From an old Dilbert newsletter, this story comes from a former Taco Bell executive:

"As director of communications I was asked to prepare a memo reviewing our company's training programs and materials. In the body of the memo one of the sentences mentioned the "pedagogical approach" used by one of the training manuals. The day after I routed the memo to the executive committee, I was called into the HR director's office and told that the executive vice president wanted me out of the building by lunch. When I asked why, I was told that she wouldn't stand for "perverts" working in her company. Finally he showed me her copy of the memo, with her demand that I be fired, and the word "pedagogical" circled in red.

The HR manager was fairly reasonable and once he looked the word up in his dictionary, and made a copy of the definition to send back to her, he told me not to worry. He would take care of it.

Two days later a memo to the entire staff came out, directing us that no words which could not be found in the local Sunday newspaper could be used in company memos. A month later, I resigned. In accordance with company policy, I created my resignation memo by pasting words together from the Sunday paper."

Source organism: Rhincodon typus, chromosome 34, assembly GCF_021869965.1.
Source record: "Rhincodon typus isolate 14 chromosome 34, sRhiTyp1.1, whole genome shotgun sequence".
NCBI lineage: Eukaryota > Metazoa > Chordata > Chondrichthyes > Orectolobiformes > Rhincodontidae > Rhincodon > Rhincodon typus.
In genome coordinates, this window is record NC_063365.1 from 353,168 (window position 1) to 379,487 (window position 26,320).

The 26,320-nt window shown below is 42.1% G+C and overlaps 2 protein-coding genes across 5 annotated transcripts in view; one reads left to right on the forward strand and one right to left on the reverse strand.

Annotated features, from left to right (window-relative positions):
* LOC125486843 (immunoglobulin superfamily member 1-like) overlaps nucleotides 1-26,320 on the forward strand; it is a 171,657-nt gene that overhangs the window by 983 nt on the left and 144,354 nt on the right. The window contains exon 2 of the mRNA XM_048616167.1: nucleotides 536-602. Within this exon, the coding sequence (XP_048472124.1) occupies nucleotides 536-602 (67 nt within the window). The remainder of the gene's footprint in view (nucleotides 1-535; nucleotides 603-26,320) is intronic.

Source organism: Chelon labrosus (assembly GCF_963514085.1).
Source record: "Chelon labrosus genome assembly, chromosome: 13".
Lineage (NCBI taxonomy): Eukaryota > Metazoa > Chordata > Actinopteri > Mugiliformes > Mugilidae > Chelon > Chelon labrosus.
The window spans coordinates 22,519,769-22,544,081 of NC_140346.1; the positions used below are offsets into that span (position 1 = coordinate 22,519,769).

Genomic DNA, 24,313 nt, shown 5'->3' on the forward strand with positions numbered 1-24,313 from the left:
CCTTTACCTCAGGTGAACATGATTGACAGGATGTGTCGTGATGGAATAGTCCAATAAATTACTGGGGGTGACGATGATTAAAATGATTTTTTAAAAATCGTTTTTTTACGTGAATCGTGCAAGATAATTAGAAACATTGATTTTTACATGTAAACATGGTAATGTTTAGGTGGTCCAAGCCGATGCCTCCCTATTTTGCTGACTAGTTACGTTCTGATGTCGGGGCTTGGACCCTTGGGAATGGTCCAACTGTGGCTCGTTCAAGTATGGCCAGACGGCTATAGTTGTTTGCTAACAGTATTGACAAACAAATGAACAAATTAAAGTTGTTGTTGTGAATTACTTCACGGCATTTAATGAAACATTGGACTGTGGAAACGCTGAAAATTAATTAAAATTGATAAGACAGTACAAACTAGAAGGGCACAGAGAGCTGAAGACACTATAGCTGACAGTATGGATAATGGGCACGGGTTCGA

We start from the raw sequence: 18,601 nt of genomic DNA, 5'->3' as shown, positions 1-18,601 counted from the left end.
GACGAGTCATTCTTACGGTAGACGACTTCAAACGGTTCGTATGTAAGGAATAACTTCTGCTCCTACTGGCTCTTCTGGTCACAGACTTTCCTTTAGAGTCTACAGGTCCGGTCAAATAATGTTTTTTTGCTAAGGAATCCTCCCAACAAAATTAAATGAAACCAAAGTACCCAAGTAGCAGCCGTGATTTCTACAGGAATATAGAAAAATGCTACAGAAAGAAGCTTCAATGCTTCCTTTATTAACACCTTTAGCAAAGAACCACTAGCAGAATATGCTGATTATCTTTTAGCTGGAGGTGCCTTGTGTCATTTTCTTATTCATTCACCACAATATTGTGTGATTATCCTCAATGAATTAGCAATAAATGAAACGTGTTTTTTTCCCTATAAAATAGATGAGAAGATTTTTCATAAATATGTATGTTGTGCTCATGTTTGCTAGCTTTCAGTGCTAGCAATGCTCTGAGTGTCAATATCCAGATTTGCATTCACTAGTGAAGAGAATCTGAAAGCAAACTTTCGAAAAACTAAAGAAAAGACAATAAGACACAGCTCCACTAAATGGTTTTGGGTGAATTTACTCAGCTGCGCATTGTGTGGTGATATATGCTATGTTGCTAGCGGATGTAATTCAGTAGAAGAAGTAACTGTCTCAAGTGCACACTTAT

Of, or relating to, teaching, learning or schools. It comes from the same route as paedophilia/pedophilia and pedophile/paedophile and because lusers get confused about big words is now usually avoided by people involved in teaching, learning or schools professionally (pedagogues).

The term is, however, very much in vogue in academic circles, in which confusing the man on the street is seen as a good thing and a pillar of elitism.

Ped`a*gog"ic (?), Ped`a*gog"ic*al (?), a. [Gr. : cf. F. p'edagogique. See Pedagogue.]

Of or pertaining to a pedagogue; suited to, or characteristic of, a pedagogue.

 

© Webster 1913.

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